In the Face of Modern Threats, Enterprise Campuses Must Maximize Tech Tools
We live in a world where anything can happen. As a nation, we see more active shooting situations and natural disasters than ever before. These modern threats are impacting enterprise campuses across the nation at unimaginable levels. According to statistics from the National Institute for Occupational Safety and Health and the Department of Justice, victims of workplace violence miss more than 1.8 million days of work annually, causing more than $121 billion in losses for employers.
As the potential for threatening situations across work campuses continues to rise, it is imperative for safety professionals to maximize every possible emergency response tool available to them. Although some situations are highly unpredictable, it is imperative to have a reliable and effective response plan in place to protect everyone in the workplace and minimize potential losses.
Highlighting Our Nation's Flaws
On the first anniversary of the massacre at Marjory Stoneman Douglas High School, recordings of the 911 calls from the time of the shooting underscored the national safety crisis we see in public schools. In this case, unfortunately, the calls students made from their cellphones went to the Coral Springs Police Department rather than the Broward Sheriff's Office in Parkland, causing a major delay in response efforts.
Because of these complications in routing the calls to the right locations, Coral Springs dispatchers had to call Broward County 911 to relay all of the information and ensure that they dispatched officers to the location of the shooting. What took students as little as three seconds to explain had taken the Coral Springs Police Department over one minute to communicate, in some cases, because it was playing a game of catch-up. As a result, 69 seconds passed between the first call to 911 and the time police officers were dispatched to the location, according to a report by the Marjory Stoneman Douglas High School Public Safety Commission.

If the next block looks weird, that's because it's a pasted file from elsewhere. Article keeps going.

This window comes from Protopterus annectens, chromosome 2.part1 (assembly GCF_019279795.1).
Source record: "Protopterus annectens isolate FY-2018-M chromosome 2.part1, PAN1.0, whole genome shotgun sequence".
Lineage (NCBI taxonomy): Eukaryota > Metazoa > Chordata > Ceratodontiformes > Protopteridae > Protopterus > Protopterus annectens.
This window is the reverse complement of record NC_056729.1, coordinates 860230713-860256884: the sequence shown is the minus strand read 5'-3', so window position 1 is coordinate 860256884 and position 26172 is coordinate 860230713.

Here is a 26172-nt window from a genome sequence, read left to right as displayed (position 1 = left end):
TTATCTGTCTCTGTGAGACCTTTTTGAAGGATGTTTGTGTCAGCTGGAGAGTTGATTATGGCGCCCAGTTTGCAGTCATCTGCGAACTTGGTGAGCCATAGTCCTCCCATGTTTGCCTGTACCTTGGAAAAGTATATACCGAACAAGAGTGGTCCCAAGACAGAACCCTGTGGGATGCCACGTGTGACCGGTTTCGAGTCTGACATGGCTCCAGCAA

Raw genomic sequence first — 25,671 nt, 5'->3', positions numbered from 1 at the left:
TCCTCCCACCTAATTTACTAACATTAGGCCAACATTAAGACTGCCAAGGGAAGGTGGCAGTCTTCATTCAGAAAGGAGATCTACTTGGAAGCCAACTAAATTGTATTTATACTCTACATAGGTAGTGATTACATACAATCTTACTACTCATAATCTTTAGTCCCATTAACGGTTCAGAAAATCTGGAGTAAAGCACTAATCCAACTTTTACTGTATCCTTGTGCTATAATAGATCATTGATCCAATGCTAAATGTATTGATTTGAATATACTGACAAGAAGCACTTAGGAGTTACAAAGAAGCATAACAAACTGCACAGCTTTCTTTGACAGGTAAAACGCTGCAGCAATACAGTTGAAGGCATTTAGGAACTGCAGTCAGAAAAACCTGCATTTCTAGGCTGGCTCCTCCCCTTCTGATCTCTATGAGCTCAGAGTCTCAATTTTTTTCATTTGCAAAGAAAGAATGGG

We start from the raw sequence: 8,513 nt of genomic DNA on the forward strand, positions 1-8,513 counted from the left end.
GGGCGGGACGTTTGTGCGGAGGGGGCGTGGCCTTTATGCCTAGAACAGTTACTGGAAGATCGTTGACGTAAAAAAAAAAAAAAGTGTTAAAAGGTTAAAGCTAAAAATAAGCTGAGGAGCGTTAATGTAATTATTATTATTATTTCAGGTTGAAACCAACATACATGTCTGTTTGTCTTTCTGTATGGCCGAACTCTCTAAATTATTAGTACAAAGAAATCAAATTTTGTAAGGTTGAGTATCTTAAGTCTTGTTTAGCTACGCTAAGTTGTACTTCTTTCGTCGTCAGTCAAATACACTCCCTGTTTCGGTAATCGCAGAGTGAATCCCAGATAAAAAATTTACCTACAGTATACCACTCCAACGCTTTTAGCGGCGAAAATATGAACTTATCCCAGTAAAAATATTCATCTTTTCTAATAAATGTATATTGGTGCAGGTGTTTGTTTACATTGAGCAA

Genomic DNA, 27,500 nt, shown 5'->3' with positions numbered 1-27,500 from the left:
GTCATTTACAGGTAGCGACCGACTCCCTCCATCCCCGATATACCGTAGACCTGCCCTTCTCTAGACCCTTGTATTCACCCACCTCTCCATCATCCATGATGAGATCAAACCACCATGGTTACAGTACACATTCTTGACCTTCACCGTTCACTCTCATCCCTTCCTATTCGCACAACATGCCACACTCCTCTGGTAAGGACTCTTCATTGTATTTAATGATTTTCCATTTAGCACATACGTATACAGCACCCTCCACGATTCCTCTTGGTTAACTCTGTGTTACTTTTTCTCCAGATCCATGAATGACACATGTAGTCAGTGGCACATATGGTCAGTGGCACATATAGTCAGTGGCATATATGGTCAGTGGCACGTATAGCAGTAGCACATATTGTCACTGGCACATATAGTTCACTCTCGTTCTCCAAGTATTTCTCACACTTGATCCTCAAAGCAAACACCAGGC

Although 69 seconds might not sound like much time in an ordinary situation, it can make a huge difference in the number of individuals impacted when a school is dealing with an active shooter situation. This scenario demonstrated that our school systems, as well as most enterprise campuses across the nation, still have a lot of work to do to make sure their sites are more secure.
Problems come up because of the intersection of core universities and the areas surrounding them, which creates an overlap in responding jurisdictions when problems arise. Although campus police might be in the best position to respond, municipal or county agencies might actually receive the 911 calls when they come in.
This means that callers are being shuffled around and effective response gets delayed. On top of that, radios and in-car data systems make it difficult for agencies nearby to effectively coordinate responses.
Having ineffective communication systems can be seriously damaging when it comes to emergency response. But it's difficult for responders and can be a real issue for those in need of response, too. On larger campuses, employees face problems with alerting everyone in the area quickly and appropriately when emergencies happen. Further complications occur when staff and employees try to identify and account for everyone on campus.